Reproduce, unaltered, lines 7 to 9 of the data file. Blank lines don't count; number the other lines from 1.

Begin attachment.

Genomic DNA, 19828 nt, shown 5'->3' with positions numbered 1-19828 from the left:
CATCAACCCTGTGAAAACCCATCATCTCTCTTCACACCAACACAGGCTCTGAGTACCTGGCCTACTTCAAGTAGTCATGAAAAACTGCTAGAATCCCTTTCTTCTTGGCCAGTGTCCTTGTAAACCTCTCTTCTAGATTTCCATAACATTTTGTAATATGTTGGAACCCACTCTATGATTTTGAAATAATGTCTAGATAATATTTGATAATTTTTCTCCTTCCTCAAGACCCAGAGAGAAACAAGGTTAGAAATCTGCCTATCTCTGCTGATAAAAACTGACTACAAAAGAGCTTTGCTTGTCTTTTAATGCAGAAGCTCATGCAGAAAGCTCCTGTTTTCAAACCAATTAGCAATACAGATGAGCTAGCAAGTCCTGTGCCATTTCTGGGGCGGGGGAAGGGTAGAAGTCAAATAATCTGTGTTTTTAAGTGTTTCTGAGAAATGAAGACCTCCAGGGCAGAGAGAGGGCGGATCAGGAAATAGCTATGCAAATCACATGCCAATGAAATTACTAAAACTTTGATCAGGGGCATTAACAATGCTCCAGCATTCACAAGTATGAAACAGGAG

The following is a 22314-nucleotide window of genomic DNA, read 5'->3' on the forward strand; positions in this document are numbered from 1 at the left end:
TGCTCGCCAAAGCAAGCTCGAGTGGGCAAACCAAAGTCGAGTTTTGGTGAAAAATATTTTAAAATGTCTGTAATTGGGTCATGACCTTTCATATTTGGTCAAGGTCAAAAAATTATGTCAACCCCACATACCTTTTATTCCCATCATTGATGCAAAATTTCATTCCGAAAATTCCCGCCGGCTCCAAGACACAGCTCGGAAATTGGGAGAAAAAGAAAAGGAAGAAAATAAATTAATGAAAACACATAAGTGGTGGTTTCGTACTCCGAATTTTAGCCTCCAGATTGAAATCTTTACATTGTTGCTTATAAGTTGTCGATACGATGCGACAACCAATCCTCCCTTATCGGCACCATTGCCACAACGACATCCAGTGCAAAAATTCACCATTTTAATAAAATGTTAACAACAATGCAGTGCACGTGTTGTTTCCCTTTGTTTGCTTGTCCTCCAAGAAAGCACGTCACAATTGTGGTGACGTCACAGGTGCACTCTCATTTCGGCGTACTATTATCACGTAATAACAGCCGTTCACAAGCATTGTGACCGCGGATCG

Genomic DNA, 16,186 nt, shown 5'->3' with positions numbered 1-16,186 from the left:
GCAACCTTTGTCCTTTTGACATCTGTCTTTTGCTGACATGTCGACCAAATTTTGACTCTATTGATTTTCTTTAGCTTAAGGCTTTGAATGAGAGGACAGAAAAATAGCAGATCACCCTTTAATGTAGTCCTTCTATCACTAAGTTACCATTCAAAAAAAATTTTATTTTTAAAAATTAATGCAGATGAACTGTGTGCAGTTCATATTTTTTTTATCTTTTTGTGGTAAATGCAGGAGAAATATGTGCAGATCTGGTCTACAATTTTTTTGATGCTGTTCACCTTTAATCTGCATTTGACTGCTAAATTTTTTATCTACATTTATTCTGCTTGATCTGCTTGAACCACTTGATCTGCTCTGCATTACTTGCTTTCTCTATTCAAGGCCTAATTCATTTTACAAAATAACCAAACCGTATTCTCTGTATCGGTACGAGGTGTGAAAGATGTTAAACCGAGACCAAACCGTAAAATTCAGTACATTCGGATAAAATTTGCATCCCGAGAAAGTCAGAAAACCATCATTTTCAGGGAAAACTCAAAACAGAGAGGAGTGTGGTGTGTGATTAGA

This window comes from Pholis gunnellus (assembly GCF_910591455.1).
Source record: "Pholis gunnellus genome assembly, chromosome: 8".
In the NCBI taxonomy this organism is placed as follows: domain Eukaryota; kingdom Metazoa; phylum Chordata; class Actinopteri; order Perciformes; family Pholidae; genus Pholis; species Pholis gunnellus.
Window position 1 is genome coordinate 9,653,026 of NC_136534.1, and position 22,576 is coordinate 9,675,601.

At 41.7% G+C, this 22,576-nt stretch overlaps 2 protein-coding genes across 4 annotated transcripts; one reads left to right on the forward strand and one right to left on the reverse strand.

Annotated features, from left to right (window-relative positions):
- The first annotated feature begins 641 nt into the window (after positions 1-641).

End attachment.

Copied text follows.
This window comes from Pholis gunnellus (assembly GCF_910591455.1).
Source record: "Pholis gunnellus genome assembly, chromosome: 8".
In the NCBI taxonomy this organism is placed as follows: domain Eukaryota; kingdom Metazoa; phylum Chordata; class Actinopteri; order Perciformes; family Pholidae; genus Pholis; species Pholis gunnellus.